John Langan reviews Benjamin Percy

Thrill Me: Essays on Fiction, Benjamin Percy (Graywolf Press 9781555977597 $16.00, 160pp, tp) October 2016.

The essays collected in Benjamin Percy’s Thrill Me address different aspects of the same topic, the writing of fiction. It’s a subject about which no shortage of titles exists. What distinguishes Percy’s contribution is the clarity of his prose and his suggestions for the aspiring and apprentice writer. A self-described outliner, Percy structures each essay as a series of guidelines, each new one leading for­ward from the previous. Along the way, he draws on examples from popular fiction and film (especially Steven Spielberg’s adaptation of Jaws) to illustrate the points he’s making. Autobiographical passages help to ground his instruction in a personal context, which lends it the added weight of lived experience.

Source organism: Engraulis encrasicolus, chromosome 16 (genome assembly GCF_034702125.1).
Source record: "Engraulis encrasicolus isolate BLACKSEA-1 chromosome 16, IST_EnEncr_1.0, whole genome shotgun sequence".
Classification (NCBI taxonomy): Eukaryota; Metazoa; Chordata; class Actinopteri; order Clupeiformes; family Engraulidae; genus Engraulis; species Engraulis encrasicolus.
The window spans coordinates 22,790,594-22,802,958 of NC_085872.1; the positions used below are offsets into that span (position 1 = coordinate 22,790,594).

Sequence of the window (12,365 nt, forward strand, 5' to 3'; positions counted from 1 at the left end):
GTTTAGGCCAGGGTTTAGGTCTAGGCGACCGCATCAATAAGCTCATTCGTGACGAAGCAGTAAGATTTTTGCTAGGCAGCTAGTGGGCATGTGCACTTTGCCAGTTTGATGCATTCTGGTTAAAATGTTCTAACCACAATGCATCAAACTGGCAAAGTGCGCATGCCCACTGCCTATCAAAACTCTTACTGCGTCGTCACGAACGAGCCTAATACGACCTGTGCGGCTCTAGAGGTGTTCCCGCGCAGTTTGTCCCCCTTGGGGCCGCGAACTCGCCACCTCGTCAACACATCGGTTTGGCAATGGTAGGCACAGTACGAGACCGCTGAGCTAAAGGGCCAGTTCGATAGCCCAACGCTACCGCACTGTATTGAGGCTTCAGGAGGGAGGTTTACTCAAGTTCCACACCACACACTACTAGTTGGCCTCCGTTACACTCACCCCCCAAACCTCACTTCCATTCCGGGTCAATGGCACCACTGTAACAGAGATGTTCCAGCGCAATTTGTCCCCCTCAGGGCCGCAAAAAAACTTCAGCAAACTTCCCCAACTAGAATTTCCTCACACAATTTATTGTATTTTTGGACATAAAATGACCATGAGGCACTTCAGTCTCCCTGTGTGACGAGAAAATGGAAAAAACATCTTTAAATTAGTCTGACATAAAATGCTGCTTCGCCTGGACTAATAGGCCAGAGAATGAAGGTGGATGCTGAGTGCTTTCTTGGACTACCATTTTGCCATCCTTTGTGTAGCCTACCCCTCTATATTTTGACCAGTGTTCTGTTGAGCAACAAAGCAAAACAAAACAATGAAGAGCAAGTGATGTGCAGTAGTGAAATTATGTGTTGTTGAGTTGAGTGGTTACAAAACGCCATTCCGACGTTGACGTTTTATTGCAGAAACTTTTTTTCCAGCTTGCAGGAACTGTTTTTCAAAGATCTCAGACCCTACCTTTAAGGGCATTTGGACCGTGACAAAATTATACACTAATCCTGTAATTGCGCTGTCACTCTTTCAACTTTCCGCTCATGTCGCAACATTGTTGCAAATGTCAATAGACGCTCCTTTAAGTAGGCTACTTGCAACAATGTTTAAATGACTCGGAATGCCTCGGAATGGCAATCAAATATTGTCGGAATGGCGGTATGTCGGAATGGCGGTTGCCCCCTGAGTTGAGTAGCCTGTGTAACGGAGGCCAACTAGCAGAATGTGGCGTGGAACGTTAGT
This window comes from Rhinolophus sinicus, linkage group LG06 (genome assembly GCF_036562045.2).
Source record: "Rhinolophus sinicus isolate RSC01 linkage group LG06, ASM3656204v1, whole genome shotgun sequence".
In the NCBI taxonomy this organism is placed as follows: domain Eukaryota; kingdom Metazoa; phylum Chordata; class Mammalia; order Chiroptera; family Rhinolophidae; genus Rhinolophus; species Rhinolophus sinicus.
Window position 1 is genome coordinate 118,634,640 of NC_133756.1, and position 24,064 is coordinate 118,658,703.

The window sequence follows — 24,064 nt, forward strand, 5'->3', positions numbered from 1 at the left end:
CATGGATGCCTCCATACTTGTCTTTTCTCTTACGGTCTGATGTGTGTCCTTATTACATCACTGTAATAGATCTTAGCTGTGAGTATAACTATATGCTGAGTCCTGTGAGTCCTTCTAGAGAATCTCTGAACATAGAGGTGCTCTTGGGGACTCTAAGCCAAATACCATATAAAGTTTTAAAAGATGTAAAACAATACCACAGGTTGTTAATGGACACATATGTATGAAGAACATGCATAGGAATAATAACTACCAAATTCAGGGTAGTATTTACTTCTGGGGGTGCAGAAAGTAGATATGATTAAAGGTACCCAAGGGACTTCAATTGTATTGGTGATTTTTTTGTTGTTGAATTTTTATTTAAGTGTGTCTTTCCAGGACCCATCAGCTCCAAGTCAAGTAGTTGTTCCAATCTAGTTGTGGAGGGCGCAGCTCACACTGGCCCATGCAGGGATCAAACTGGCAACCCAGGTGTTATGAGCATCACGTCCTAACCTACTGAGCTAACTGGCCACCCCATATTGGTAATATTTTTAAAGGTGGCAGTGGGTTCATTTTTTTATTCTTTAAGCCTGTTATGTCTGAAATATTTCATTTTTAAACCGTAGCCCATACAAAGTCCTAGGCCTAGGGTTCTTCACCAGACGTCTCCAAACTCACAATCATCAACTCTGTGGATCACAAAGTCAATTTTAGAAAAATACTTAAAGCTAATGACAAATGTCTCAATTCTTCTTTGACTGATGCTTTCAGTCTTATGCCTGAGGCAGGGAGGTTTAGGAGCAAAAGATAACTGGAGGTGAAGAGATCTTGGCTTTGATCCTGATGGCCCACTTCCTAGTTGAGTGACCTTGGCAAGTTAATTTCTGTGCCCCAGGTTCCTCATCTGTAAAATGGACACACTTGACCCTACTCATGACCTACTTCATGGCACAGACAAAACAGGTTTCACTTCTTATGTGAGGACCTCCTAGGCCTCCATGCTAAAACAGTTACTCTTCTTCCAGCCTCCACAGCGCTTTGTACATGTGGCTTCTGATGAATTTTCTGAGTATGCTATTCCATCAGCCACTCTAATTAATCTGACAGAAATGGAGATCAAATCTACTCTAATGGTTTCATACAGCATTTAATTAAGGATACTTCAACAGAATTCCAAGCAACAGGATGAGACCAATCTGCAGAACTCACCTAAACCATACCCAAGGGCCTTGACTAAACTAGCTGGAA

As is the case with any good book of writing ad­vice, there’s plenty to agree – and disagree – with. But the no-nonsense approach Percy takes, which emphasizes crafting compelling narratives about significant events in the lives of interesting characters, is a solid one for writers trying to construct a sturdy narrative. So often, in the rush to demonstrate the ways to break the rules of fiction, writing teachers skimp on letting their students know what those rules are in the first place – even when students want (and need) to learn them. Thrill Me offers a concise, lucid anatomy of the bones that support narratives ranging from Jaws to Blood Meridian. Put this book on the shelf next to John Gardner’s The Art of Fiction and Stephen King’s On Writing.

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